You must have already heard about bibliographies or a reference list. This is a special page or few with an alphabetical list of all books, magazines, websites, and other sources from which you took your citations. The title of this page usually is just one-word Bibliography, and the whole page goes at the end of the entire document. Sometimes it is followed by the index. Every single citation source that was included in your paper should be listed on this page. Sometimes a tutor can ask you to include even those sources that were not cited but that are useful for the entire topic.
Please note that there are few different ways to form your reference list page. Closest to Chicago style is IEEE style. You can try out our IEEE citation generator for free. But first of all, you should set all sources like books, magazines, internet pages, DVDs alphabetically. The main alphabetical count should go from the author’s last name. If there is no author, you can use the first letter of the title or a keyword.
- Common Elements – You should place all the components in your reference list in alphabetical order using author’s name, title, and info about the release.
- Author’s Names – the first name of the author is not the main one. The alphabetical order should start with the last name of the author instead. Those two names should be separated by a comma.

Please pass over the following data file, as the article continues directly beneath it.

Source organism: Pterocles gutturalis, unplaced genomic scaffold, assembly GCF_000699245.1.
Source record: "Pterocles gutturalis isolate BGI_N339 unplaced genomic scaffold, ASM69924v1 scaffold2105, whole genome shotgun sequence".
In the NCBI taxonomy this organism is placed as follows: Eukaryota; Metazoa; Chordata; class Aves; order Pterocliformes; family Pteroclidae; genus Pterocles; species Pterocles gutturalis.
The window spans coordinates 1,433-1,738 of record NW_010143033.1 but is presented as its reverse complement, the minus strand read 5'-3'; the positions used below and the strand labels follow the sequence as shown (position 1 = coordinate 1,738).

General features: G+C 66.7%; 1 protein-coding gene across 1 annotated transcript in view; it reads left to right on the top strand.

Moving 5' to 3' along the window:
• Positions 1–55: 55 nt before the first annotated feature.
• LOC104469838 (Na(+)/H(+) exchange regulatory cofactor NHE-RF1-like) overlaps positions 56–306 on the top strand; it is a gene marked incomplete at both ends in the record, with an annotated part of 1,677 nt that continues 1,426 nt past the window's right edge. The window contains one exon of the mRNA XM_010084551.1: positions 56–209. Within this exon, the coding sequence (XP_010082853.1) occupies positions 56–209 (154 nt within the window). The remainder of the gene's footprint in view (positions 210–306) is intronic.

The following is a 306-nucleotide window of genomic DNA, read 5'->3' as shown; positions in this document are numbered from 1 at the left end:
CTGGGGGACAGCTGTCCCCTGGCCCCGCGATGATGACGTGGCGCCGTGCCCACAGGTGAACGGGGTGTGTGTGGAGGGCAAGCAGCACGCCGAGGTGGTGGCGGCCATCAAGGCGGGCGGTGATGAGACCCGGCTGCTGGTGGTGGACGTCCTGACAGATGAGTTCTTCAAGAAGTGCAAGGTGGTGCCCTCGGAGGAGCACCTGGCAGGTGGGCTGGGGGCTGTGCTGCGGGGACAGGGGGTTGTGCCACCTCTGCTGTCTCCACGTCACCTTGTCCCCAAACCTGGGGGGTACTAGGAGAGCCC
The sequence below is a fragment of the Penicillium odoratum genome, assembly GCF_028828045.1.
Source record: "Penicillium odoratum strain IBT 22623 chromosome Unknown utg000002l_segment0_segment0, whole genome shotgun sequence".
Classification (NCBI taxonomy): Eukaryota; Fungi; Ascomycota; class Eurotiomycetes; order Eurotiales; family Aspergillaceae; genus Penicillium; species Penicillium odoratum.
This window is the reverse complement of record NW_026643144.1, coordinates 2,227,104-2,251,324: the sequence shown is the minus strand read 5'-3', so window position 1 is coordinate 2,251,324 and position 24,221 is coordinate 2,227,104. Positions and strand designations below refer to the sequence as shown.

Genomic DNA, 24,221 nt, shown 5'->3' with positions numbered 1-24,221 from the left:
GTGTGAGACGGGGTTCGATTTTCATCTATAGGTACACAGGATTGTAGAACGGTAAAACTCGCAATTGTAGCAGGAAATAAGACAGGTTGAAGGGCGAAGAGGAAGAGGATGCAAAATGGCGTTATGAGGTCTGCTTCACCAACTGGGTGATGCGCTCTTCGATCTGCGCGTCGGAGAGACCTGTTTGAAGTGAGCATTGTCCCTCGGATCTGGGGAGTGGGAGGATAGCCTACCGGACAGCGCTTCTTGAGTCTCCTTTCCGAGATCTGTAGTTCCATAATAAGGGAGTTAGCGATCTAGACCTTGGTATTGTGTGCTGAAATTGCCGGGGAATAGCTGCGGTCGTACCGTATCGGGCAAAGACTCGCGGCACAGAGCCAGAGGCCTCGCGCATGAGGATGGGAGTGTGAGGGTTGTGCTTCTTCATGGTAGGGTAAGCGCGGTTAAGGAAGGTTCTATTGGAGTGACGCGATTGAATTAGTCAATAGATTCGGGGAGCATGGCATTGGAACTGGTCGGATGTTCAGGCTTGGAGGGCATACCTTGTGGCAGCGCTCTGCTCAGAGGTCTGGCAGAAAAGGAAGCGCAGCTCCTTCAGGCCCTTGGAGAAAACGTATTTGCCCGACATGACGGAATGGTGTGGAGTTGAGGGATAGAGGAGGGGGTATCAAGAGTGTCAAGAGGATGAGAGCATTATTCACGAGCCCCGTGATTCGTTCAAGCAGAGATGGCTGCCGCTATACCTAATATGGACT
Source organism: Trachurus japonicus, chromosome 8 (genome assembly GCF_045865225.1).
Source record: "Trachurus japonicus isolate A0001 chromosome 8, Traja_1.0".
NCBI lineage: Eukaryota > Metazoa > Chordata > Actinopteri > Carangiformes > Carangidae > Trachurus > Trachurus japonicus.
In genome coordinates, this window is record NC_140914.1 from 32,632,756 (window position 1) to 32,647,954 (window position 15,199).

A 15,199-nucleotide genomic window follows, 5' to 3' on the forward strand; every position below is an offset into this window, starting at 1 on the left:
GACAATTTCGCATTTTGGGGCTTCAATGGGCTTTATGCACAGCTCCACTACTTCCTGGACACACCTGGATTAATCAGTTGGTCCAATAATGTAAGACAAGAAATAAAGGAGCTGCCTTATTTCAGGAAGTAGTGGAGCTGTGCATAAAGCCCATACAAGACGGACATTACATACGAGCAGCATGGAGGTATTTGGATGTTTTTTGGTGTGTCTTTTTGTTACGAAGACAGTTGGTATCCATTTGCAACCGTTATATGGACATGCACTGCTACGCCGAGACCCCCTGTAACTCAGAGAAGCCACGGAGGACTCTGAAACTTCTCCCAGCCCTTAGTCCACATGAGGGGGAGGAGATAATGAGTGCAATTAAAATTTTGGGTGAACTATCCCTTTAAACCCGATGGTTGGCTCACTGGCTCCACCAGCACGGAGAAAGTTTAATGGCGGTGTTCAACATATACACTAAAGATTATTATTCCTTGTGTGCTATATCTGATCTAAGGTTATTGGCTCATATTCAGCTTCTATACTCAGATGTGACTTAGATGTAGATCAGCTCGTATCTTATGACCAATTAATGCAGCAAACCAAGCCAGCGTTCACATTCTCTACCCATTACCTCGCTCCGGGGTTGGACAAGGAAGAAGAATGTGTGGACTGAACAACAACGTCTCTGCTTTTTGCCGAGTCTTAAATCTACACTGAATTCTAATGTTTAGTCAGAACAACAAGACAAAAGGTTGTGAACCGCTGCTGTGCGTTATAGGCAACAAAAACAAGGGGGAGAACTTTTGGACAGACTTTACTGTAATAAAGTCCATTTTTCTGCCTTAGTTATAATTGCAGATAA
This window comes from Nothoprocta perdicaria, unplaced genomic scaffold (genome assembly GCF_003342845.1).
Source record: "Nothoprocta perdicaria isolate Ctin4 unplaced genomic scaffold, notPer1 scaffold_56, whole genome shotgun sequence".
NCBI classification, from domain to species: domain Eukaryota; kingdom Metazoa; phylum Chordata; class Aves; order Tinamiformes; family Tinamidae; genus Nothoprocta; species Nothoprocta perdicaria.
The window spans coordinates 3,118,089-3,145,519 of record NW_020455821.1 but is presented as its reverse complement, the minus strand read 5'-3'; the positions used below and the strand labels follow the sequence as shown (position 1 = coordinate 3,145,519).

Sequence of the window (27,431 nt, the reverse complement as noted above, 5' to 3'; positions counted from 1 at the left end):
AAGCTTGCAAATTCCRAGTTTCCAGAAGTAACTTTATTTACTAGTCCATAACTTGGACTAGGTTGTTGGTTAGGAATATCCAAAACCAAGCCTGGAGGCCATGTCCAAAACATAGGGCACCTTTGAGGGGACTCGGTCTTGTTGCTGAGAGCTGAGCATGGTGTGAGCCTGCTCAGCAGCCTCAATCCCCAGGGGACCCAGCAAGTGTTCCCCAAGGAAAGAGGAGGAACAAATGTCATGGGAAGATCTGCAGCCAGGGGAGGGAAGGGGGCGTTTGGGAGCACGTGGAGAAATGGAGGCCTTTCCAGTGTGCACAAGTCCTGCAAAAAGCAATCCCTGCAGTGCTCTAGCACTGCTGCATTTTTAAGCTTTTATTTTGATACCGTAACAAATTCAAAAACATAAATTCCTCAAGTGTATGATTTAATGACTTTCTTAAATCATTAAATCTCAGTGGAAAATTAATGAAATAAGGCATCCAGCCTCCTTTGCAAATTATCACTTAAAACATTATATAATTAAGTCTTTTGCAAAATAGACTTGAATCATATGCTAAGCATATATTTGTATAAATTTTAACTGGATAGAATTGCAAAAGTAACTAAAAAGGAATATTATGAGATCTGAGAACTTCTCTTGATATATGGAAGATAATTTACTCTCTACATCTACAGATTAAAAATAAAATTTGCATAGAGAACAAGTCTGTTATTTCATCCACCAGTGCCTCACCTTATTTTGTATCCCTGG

- Titles – In this case, you should italicize all titles of all sources. But those of articles, poems, and chapters should be placed in quotation marks.
- Data Release – this info is critical. You should include the year of publication.
- Punctuation – every point in your reference list should be separated by periods.
For additional help, please feel free to use EduBirdie free Chicago style citation generator.
Using Academic Language
Academic language is formal. And this is one of its most distinguishing features. It means that you should sound objective and even impersonal to persuade a reader to take your side or believe in what you are writing about. From here, there is a number of things to avoid in academic writing, such as:
- Contractions. Since contractions are common for informal speech, they should never be used in academic writing unless they are a part of a direct quotation;
- Personal Pronouns. Whenever you use them in the academic paper, you automatically make your viewpoint too subjective. And that goes against the main aspect of academic writing genre: objectiveness;
- Colloquialisms. These are expressions often heard in everyday speech but, nevertheless, should be avoided in academic writing.
- Run-on expressions. These are short phrases that are thought to help complete the sentence (“and so forth,” ”so on,” etc.) while, in fact, they are word-fillers that sound inadequate in academic writing;
- Rhetorical questions. Everything you write in your academic paper should be clear and understandable for the reader. This is where rhetorical questions bring in misunderstanding, hence they should be eliminated.
Academic tone or style can make a difference when it goes into grading paper or its publication. Lots of writers even turn to editorial agencies to get their academic language tone improved or, as some say, to help them find their writer’s voice. If you’re also looking to develop your academic tone and find appropriate style in writing, consider our blog entries for better results and writing experience.